Where are you now Mos Def/Cannibal Ox/Prefuse 73, a lowly nation turns its eyes to you… I’m not too sure if Pattison’s point is that “commercial” hip-hop broke through on Pitchfork in 2005, because you have to remember that indie music journalists never laid unnecessary over-the-top praise at the feet of Missy Elliot, Jay-Z, or, fuck it, The Avalanches (they count) pre-2004. Heck, Ryan S even had Lil Wayne in his albums-of-the-year list for 2000/2001 (I forget which), shortly after Simon Reynolds told all his stans there was gold in them there Cash Money hills.

Take Glass Candy, Portland-based Italo-disco luminaries who proved their debt to southern rap with recent single Geto Boys, a tribute to the early-90s Houston hip-hop crew of the same name which sampled their classic My Mind’s Playing Tricks On Me

Wait, does this mean that when Ash sampled Dr Dre back in 2001 they were proving their debt to West Coast Gfunk? Or does it mean, ummm, they used a sample? If anyone can draw a line between the rest of Glass Candy’s ethereal faggotrycore and the works of, for instance, South Park Mexican, let us know at the usual address.

Oddest of all, take Salem, a Michigan trio who inhabit a realm somewhere between the cotton-wool bliss of the Cocteau Twins and DJ Screw – the southern hip-hop producer known for slowing down records to sound better when high on codeine syrup. The video to their song Dirt is a waking nightmare of strobes, strippers, dry ice and close-ups of people weeping in cars to be watched through your fingers – except, unlike the clip of Joaquin Phoenix busting out some half-assed rhymes, in a good way.

NOT IN A BAD WAY LIKE YOU THOUGHT. Fantastic way to subvert our expectations at the end there, Lou.

So what you have here is a 600 word article Pattison’s written which starts off by going “white people: I’ve cracked the code for you all here”, and ends up by going “Buy this shitty album from some indie band nobody cares about because they’ve listened to some music by black people and black people are EXCITING AND DANGEROUS.” That’s what we have here. This is the state of hip-hop writing in The Guardian in 2009. Cashmore, have a word.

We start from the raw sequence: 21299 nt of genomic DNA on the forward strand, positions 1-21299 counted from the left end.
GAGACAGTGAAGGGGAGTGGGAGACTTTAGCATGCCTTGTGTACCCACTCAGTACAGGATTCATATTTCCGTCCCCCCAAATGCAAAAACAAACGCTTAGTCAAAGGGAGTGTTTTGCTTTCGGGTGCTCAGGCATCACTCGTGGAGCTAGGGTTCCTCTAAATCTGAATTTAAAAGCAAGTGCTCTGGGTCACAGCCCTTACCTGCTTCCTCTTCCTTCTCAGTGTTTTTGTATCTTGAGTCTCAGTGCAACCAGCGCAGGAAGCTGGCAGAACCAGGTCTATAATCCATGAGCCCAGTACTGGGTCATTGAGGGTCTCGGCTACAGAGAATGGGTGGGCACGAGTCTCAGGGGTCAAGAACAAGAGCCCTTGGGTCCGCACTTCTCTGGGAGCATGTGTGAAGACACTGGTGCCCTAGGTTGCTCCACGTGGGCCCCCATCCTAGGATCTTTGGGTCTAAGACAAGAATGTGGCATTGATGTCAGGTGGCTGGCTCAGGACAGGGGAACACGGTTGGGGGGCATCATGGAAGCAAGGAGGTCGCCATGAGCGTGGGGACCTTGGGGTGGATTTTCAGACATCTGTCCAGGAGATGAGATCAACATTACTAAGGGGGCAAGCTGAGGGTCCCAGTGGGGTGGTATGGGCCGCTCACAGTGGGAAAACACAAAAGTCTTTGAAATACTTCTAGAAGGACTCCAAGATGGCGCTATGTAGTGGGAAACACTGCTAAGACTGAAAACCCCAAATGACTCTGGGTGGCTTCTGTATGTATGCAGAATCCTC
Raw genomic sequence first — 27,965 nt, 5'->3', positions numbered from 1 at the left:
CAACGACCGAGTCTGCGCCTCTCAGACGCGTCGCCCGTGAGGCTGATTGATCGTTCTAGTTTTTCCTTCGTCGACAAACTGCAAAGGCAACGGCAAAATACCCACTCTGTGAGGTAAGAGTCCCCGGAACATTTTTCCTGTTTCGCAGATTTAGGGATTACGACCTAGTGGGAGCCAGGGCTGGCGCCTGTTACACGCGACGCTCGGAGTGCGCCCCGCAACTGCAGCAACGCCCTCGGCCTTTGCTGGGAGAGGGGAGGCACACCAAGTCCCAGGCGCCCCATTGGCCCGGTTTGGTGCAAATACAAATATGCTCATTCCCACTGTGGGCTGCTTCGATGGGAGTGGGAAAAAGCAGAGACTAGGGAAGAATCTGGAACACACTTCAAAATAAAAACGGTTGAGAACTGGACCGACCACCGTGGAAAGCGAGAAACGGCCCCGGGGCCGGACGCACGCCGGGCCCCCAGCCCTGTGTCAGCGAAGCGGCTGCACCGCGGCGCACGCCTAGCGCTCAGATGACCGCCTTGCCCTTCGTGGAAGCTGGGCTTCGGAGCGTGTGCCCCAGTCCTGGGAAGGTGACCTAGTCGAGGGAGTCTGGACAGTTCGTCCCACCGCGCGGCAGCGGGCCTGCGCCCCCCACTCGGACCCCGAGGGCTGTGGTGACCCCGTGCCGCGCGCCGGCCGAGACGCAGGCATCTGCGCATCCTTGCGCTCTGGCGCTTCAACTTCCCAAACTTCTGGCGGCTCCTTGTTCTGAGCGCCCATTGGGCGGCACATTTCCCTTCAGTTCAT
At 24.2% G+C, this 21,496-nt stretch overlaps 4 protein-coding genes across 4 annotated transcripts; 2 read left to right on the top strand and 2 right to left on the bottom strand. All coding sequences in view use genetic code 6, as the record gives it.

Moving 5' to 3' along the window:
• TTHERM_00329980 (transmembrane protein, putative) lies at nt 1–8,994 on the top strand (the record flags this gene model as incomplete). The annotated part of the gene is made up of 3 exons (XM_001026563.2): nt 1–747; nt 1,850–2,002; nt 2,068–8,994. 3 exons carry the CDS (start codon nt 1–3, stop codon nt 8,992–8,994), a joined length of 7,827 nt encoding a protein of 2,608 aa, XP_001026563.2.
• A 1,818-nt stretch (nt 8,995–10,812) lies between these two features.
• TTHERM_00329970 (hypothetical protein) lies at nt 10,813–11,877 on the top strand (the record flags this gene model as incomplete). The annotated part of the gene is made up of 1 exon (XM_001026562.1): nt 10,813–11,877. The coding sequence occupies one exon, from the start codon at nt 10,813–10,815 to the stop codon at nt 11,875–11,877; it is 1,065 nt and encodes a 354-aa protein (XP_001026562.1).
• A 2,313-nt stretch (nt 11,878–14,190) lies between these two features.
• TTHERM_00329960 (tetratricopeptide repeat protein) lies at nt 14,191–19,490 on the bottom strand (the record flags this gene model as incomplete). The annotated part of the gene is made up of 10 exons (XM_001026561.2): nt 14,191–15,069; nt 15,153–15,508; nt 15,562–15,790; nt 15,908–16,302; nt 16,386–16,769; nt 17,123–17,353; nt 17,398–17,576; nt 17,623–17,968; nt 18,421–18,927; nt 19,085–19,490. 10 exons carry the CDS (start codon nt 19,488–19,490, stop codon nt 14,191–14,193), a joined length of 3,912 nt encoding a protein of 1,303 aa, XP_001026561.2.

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  1. Toadfish "Toadie" Rebecchi
    February 8, 2009 at 7:07 am

    Also: because you got dropped from The Guardian for being shite.

  2. February 8, 2009 at 4:51 pm

    ^^^ real talk

  3. Cashmore
    February 8, 2009 at 5:14 pm

    There’s only so much I can do.

    Why DID the Graun stop using you? I’m genuinely interested because you are patently better than me, El-Producto up there or anyone else they have writing for them. Did you distract Zoe Williams when she was in The Zone, leading to a Christian Bale-style attack of the swears? Tread on Laura Barton’s feet in the lift?

    I think you should restart your thing with Claude Carpentieri, by the way. That shit made my mornings.

    • Dom Passantino
      February 8, 2009 at 5:17 pm

      Michael Hann didn’t like the date rape gags I put in a review of the Fratellis’ debut album, and then after a piece John Harris wrote where he called Chuck D one of the great political songwriters, I said “Wait, I thought Harris hated blacks not Jews?”

  4. Cashmore
    February 8, 2009 at 9:13 pm

    And they stopped using you for THAT?

    It’s like you said – the terrorists have won.

    • Dom Passantino
      February 9, 2009 at 7:01 pm

      There’s extended tedium surrounding it, I’ll email you details if a) that’s your real email acct b) I can tear myself away from Palermo’s thrilling attempt to secure a Champions League spot in the 2011/12 Scudetto on FM09.

  5. Cashmore
    February 9, 2009 at 7:09 pm

    Go for it. Email address is genuine.

  6. jordan s
    February 19, 2009 at 4:12 am

    wow this is a fucking achievement. altho i guess based on the uk’s jay-z fever, yall are behind the curve even on horrifying white guilt pieces. good luck etc.

  7. Cashmore
    February 19, 2009 at 4:38 pm

    I’m still waiting on extended tedium here.